The modernization of the Marie Reed Community Learning Center in Washington, DC, transformed an aging Brutalist structure into a vibrant, flexible setting for primary education.
The center reflects the community’s vision for a facility that would celebrate diversity and culture while inspiring new generations of global citizens.
Designed in the 1970s as an inwardly focused, open concept school, the Marie Reed Community Learning Center was an outdated facility that lacked appealing, flexible spaces for a variety of instructional programs and gatherings. Poor acoustics and scant natural light throughout the building also hampered instruction, as well as a deficient technology infrastructure. Every space within the building was redesigned to engender a strong sense of community, with a mix of enclosed classrooms and open commons spaces. The design draws upon a neighborhood vernacular, with a large, multipurpose “town hall,” intimate “community corners,” and an internal “main street” to welcome students with a friendly, easy-to-navigate environment for instruction; large and small gatherings; and self-directed exploration, play, and study.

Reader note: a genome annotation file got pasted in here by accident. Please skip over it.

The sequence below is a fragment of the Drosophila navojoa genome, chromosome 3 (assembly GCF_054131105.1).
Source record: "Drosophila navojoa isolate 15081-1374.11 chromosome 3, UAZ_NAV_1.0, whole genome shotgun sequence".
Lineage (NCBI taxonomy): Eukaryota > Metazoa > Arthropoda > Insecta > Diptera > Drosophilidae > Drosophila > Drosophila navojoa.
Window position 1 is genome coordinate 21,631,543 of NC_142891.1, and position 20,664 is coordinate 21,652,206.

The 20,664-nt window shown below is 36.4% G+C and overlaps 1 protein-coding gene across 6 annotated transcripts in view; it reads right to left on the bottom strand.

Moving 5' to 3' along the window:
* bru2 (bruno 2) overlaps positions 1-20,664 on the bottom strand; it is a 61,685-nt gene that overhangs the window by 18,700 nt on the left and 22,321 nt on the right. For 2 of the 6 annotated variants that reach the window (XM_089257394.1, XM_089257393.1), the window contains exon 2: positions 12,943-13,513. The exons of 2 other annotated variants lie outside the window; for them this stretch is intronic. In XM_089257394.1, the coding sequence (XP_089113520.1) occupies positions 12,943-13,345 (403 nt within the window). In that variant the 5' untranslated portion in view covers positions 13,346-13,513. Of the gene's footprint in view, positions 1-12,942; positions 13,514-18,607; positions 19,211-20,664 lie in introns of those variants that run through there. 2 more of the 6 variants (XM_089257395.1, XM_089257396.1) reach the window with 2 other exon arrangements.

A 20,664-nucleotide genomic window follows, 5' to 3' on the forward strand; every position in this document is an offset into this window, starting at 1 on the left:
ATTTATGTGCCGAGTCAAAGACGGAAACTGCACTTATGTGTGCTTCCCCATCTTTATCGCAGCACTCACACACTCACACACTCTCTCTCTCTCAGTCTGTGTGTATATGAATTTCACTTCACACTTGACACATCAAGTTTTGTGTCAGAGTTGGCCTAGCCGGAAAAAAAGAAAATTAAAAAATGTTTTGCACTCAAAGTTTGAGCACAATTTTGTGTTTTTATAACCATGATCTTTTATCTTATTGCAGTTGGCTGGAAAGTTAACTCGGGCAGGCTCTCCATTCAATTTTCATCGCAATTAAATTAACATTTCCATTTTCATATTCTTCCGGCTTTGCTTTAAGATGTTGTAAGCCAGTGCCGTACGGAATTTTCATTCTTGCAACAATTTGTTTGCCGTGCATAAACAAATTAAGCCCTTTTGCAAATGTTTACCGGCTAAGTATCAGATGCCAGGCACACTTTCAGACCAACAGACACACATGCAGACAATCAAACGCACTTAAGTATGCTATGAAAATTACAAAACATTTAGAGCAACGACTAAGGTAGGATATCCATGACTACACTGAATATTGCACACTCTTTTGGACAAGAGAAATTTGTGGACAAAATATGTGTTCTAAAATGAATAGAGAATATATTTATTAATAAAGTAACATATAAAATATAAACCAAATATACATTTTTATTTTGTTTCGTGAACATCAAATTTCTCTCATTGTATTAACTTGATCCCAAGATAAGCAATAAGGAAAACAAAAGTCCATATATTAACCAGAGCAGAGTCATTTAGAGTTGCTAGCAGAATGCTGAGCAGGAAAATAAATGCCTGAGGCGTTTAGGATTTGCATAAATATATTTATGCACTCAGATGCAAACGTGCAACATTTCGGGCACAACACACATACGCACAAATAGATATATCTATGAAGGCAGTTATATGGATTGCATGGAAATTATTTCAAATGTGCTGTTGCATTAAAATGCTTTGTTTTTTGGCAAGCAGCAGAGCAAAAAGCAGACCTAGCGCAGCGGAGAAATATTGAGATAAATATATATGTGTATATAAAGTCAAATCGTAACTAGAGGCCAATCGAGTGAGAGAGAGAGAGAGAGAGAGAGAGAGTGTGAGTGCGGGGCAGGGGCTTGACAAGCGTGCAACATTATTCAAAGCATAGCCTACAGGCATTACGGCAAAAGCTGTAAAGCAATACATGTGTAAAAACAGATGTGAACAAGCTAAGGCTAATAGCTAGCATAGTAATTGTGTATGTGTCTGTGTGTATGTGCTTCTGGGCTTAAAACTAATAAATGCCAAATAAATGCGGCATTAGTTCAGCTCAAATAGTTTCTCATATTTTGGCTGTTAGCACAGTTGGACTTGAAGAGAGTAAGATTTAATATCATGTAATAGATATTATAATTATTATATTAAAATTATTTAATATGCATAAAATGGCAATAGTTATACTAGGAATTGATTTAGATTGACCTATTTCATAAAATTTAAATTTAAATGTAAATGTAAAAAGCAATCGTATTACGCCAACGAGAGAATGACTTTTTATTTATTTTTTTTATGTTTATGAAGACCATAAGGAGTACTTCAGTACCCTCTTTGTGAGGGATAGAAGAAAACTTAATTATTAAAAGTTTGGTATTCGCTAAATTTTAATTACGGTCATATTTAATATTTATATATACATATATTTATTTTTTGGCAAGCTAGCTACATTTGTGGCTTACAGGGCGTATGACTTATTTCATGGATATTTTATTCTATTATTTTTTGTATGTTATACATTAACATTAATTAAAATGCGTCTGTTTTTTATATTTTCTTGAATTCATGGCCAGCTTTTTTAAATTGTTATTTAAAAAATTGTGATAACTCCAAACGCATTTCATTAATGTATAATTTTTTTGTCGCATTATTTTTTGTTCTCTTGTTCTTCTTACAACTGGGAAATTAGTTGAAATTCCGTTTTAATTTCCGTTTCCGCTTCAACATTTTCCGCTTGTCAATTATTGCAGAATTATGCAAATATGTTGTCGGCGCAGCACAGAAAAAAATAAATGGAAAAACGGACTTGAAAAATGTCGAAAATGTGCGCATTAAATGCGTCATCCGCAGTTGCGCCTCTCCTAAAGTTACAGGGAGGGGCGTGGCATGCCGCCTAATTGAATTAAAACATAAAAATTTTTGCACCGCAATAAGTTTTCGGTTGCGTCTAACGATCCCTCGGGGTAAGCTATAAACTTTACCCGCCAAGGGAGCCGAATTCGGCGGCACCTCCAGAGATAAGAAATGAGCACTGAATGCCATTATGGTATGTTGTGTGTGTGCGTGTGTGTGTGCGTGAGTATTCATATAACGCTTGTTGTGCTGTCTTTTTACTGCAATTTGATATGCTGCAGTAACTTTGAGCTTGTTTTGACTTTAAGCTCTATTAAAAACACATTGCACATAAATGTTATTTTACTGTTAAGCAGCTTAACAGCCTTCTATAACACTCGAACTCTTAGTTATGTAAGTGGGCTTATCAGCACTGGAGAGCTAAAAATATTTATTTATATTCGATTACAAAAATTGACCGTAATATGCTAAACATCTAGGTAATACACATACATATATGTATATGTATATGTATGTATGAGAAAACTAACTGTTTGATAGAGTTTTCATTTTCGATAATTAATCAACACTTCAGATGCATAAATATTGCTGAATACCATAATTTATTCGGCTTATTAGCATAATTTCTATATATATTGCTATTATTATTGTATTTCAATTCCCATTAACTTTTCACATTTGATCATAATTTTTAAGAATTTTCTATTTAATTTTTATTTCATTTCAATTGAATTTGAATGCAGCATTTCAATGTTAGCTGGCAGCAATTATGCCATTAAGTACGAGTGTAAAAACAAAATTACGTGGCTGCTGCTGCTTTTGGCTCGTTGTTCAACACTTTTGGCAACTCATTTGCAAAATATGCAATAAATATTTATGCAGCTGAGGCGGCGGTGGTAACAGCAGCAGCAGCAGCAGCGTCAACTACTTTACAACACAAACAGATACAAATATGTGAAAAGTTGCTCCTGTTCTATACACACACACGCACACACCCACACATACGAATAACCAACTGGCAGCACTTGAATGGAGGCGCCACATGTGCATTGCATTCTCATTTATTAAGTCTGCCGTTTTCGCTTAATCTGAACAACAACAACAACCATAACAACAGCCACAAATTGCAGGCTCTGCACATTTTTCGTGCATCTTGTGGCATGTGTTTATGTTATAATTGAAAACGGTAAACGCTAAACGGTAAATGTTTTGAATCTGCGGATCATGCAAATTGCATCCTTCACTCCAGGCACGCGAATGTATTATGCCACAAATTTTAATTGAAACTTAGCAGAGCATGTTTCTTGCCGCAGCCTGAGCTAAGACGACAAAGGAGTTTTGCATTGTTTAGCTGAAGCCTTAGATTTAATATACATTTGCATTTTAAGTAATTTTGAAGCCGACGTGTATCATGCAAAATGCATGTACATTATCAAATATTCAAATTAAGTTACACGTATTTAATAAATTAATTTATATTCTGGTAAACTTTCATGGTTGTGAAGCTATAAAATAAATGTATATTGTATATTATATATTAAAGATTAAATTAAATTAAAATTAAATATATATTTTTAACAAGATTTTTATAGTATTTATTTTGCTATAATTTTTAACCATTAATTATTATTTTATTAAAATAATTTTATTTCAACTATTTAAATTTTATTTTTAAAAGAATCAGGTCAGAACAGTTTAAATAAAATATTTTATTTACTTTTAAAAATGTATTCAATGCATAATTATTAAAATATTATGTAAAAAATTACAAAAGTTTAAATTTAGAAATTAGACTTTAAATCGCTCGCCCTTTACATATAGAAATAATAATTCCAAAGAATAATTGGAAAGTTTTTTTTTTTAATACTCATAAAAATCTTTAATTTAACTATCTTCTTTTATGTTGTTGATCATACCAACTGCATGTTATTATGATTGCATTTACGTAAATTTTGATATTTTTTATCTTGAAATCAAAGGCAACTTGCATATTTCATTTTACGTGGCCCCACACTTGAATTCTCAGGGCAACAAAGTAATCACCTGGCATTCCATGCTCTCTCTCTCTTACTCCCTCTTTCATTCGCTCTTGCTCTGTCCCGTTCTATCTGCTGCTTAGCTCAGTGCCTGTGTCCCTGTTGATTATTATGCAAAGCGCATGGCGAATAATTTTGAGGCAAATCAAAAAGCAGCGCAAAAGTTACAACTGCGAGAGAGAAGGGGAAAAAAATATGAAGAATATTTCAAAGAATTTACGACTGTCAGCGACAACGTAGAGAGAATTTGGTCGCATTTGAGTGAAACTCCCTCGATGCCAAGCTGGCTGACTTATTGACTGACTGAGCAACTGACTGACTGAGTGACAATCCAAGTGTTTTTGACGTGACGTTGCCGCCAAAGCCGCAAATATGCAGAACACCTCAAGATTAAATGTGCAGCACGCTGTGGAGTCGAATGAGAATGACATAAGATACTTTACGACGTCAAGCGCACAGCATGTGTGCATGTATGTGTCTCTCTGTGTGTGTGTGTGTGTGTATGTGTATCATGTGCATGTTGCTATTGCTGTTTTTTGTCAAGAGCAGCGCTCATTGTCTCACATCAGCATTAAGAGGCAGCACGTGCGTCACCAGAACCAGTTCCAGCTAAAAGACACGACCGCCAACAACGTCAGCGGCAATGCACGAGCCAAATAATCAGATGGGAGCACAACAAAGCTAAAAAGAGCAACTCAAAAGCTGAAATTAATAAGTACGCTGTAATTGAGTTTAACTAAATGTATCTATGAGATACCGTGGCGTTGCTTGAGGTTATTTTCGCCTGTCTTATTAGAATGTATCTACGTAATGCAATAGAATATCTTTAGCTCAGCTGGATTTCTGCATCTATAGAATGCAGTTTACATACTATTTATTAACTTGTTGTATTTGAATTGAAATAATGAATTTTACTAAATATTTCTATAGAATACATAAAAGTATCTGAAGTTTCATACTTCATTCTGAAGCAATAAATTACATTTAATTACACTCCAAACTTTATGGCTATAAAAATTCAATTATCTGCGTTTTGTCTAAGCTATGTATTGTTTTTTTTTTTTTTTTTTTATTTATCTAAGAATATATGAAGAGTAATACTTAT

Transforming the Exterior
Set in the heart of the city’s multi-cultural Adams Morgan neighborhood, the Marie Reed Learning Center also houses several community partners, with public health clinics, a childcare center, and a community swimming pool among the program elements. The exterior of the imposing structure was peeled away to create a more transparent, welcoming presence along the street. A new plaza along this western edge promotes gathering and interaction, and features colorful new playground equipment, a permeable play surface, new bench seating, gardens, and a sculpture garden.